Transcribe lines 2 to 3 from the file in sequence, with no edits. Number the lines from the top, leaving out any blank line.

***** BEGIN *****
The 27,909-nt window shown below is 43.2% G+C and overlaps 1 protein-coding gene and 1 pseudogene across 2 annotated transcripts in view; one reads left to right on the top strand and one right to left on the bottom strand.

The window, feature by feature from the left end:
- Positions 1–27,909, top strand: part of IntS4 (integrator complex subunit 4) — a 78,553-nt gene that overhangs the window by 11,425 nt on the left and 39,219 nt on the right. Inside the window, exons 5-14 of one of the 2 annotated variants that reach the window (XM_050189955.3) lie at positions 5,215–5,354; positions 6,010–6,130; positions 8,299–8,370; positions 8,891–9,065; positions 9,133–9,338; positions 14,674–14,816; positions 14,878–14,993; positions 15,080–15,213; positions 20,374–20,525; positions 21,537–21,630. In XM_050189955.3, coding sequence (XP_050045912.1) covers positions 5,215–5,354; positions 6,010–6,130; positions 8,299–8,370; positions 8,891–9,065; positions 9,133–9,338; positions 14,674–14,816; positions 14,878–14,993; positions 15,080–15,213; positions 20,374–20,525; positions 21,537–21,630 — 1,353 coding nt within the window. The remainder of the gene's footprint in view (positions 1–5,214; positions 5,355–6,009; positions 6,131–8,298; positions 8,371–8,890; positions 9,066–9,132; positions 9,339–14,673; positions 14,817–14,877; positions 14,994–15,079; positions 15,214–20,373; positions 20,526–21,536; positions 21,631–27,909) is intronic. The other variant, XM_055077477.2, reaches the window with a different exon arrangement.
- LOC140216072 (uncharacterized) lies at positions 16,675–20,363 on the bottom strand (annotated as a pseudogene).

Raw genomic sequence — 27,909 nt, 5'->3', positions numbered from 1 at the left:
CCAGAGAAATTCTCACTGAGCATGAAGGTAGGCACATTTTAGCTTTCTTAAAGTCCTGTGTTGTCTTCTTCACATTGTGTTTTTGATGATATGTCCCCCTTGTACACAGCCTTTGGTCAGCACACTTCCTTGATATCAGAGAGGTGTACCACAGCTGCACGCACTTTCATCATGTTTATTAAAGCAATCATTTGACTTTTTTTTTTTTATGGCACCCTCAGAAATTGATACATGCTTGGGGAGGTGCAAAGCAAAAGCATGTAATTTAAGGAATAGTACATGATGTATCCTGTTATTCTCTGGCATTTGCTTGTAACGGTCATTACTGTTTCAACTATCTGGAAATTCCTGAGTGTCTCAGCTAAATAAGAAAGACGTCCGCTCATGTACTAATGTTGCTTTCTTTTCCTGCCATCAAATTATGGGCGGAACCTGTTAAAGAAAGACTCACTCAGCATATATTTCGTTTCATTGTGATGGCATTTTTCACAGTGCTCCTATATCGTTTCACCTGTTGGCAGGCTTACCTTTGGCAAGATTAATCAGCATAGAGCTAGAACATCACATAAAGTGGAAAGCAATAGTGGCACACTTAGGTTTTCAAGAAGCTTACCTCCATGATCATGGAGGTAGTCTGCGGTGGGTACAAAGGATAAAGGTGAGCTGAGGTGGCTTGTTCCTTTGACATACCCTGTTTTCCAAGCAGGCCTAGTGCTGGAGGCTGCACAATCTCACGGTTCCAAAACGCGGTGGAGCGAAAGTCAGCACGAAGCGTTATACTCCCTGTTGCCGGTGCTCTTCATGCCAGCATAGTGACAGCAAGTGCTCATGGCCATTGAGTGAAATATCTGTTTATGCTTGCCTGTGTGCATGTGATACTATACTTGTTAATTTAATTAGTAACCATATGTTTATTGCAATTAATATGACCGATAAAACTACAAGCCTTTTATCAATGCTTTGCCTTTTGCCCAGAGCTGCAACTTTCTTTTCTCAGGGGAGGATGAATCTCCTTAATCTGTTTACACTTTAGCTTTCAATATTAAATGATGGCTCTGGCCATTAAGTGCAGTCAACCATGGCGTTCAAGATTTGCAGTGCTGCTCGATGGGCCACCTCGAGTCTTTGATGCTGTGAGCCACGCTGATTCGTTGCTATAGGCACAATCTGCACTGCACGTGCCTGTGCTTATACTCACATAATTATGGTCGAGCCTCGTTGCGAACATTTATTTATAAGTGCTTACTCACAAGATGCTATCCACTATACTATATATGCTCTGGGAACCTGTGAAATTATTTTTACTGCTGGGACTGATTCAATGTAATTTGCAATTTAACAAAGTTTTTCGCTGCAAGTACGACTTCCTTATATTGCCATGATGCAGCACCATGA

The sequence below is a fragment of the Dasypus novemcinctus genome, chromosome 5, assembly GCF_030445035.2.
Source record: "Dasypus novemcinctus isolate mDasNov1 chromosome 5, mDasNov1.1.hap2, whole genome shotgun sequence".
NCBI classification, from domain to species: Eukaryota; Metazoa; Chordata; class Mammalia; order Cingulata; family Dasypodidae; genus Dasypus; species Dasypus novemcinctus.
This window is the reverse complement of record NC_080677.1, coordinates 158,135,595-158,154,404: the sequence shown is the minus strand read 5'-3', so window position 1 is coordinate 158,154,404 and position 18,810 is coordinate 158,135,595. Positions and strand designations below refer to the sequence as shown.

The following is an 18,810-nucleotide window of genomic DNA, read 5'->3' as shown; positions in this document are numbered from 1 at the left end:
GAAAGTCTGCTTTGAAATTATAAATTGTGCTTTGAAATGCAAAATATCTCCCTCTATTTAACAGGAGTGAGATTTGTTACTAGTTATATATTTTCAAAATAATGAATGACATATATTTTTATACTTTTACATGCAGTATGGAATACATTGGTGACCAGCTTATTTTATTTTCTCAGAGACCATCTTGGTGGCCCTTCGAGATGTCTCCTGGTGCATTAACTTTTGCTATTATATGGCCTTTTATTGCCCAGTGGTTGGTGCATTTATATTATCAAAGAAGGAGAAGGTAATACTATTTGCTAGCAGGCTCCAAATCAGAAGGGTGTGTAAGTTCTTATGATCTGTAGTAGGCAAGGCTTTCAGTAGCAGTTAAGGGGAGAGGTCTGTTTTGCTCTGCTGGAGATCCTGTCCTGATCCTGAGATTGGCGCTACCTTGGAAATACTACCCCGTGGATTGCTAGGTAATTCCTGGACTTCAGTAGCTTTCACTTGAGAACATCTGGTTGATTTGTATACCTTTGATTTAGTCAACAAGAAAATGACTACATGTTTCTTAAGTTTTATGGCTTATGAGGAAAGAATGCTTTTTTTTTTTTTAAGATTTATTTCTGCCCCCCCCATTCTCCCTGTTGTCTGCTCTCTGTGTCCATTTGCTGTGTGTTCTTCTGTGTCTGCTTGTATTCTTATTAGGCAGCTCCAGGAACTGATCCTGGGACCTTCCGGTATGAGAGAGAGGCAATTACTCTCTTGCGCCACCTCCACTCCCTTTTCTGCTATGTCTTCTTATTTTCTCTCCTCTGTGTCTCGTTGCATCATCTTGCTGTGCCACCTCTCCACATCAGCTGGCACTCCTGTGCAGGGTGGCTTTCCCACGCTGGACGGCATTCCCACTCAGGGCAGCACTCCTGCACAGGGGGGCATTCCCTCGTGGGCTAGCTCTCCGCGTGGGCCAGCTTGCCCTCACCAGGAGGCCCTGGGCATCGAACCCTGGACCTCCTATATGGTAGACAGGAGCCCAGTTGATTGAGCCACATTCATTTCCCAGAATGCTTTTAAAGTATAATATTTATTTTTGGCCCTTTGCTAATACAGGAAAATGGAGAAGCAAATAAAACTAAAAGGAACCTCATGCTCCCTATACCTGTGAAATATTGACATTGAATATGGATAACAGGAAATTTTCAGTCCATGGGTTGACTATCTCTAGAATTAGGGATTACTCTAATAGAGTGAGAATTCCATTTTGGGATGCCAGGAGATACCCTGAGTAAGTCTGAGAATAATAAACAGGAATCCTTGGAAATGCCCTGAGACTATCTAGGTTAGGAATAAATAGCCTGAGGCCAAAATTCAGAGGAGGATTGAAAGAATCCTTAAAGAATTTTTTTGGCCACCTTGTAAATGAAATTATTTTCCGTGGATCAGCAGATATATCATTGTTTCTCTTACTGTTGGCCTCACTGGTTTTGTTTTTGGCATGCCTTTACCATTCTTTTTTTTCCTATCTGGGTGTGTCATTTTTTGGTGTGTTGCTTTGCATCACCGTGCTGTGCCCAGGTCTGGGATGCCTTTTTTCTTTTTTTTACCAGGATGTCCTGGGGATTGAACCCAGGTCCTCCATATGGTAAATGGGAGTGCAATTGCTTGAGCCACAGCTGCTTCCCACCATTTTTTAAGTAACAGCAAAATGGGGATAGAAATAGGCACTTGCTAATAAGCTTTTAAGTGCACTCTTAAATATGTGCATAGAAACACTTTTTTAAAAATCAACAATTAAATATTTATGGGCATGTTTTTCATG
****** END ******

The window, feature by feature from the left end:
- Positions 1–27,909, top strand: part of IntS4 (integrator complex subunit 4) — a 78,553-nt gene that overhangs the window by 11,425 nt on the left and 39,219 nt on the right. Inside the window, exons 5-14 of one of the 2 annotated variants that reach the window (XM_050189955.3) lie at positions 5,215–5,354; positions 6,010–6,130; positions 8,299–8,370; positions 8,891–9,065; positions 9,133–9,338; positions 14,674–14,816; positions 14,878–14,993; positions 15,080–15,213; positions 20,374–20,525; positions 21,537–21,630. In XM_050189955.3, coding sequence (XP_050045912.1) covers positions 5,215–5,354; positions 6,010–6,130; positions 8,299–8,370; positions 8,891–9,065; positions 9,133–9,338; positions 14,674–14,816; positions 14,878–14,993; positions 15,080–15,213; positions 20,374–20,525; positions 21,537–21,630 — 1,353 coding nt within the window. The remainder of the gene's footprint in view (positions 1–5,214; positions 5,355–6,009; positions 6,131–8,298; positions 8,371–8,890; positions 9,066–9,132; positions 9,339–14,673; positions 14,817–14,877; positions 14,994–15,079; positions 15,214–20,373; positions 20,526–21,536; positions 21,631–27,909) is intronic. The other variant, XM_055077477.2, reaches the window with a different exon arrangement.